Provolone, blue cheese and strawberry jam on rye
Sounds horrible, but it’s a long story — not too long, but too long to suit the purposes of it’s origin.
An Ech sandwich is of the variety that are easy to make — so long as everything is on hand. The sandwich was very good — trying to think of an interesting way to say that, brought a month’s delay in doing so, and a lot of divergent projects. Served on olive bread from the Pleasanton Bakery: Seared fervido cerebros, tomatoes, dill pickles, onion, daiya and spinach — tossed with mint chutney and pomegranate-balsamic vinegar.
There are only so many ways to say, the sandwich is very good, to describe the various flavors. They came together nicely, but with little more to say than that, musing started, on how to tie it in to some sort of story — a little dendritic tingle, solely for the sake of entertainment. The subject fell upon was Ech, the semi-mechanical, dusky-brown Nepid, and Captain of the Kuwk, as he took on a greater prominence in the final chapter of monsters — presumably, his origins would make such a sandwich something he would appreciate.
His history, as it turned out, became a little more complicated than expected, and even a brief, sketched outline elongated to several thousand words: This rambling, already, exceeds what is necessary — sandwich, good — the bloated bloviation on poor Ech, certainly would have gone unobserved… But it was an interesting story, also one that really has no real contribution to the greater ideas — though, there are a handful that came about anyway, for different reasons, and even the story of origination became more of a character bit… As often is, Ech was both a victim of monsters, as well as arguably became one, himself: It’s all relative — dependent upon perspective. Most monsters find justification for their actions, at some point: Some come to live with regret, others — like Ech — find their experiences so incomprehensible that their own actions taken against the perpetrators never bear a second thought.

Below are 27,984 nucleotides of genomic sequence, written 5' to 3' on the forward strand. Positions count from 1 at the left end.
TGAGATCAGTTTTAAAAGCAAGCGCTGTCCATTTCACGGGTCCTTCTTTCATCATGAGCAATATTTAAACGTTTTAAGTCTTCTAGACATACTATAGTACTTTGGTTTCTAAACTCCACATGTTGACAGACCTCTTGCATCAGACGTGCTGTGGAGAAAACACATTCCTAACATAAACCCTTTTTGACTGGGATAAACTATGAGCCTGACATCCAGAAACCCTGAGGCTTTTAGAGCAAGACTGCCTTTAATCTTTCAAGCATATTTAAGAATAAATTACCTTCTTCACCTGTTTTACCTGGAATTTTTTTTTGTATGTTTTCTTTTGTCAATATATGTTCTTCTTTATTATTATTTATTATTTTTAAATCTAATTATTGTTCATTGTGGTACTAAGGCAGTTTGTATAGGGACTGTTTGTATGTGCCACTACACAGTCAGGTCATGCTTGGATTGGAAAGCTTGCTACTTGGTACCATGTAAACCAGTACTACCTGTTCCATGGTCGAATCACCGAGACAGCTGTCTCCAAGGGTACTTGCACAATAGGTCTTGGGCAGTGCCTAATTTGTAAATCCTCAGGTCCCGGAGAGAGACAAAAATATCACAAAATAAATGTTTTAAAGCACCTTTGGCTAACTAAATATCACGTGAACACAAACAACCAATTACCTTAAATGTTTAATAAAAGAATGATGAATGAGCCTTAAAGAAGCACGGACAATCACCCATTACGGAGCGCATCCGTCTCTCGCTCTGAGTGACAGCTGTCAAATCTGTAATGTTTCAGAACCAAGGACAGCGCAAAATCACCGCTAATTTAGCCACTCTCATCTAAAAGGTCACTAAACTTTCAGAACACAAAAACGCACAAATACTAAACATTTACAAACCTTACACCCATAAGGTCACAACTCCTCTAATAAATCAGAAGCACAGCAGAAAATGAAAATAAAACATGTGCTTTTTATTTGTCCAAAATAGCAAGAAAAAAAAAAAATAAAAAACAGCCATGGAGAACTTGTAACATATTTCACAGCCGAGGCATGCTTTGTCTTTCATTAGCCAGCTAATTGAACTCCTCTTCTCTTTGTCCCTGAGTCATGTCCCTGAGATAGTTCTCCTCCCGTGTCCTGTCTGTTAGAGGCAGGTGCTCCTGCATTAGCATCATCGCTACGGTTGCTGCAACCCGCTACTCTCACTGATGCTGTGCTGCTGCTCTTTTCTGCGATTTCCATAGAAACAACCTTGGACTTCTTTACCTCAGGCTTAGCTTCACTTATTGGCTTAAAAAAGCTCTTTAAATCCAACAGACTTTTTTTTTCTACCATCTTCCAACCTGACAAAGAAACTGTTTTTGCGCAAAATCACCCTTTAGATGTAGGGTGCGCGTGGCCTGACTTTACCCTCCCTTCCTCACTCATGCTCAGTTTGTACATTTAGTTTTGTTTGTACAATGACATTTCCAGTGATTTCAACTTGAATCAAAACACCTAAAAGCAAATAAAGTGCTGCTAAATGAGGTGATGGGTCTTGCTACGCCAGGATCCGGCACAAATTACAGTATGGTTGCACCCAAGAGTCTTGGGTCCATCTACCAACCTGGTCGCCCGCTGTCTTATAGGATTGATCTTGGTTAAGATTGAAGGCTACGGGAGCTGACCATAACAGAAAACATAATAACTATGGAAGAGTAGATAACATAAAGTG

Toastwich. Sort of an impatient person’s grilled cheese. They had a sort of vaunted place in our lives, growing up…
Weekends were very regimented things: Saturdays we went to the market. Sunday we had church. Meals were more of a production, with Dad often stepping in to contribute – often with dinners, but always, his famous Sunday morning breakfasts: The sound of early morning clanking was the occasional tell-tale signal that cinnamon rolls were in production, but always we could count on an elaborate feast of hearty, nut and fruit filled pancakes, or waffles, or omelets served with fancy sausage or Canadian/peameal bacon.
The breakfasts were a thing, notable to friends and family that were lucky enough to share in the feast. But, so were Saturday lunches.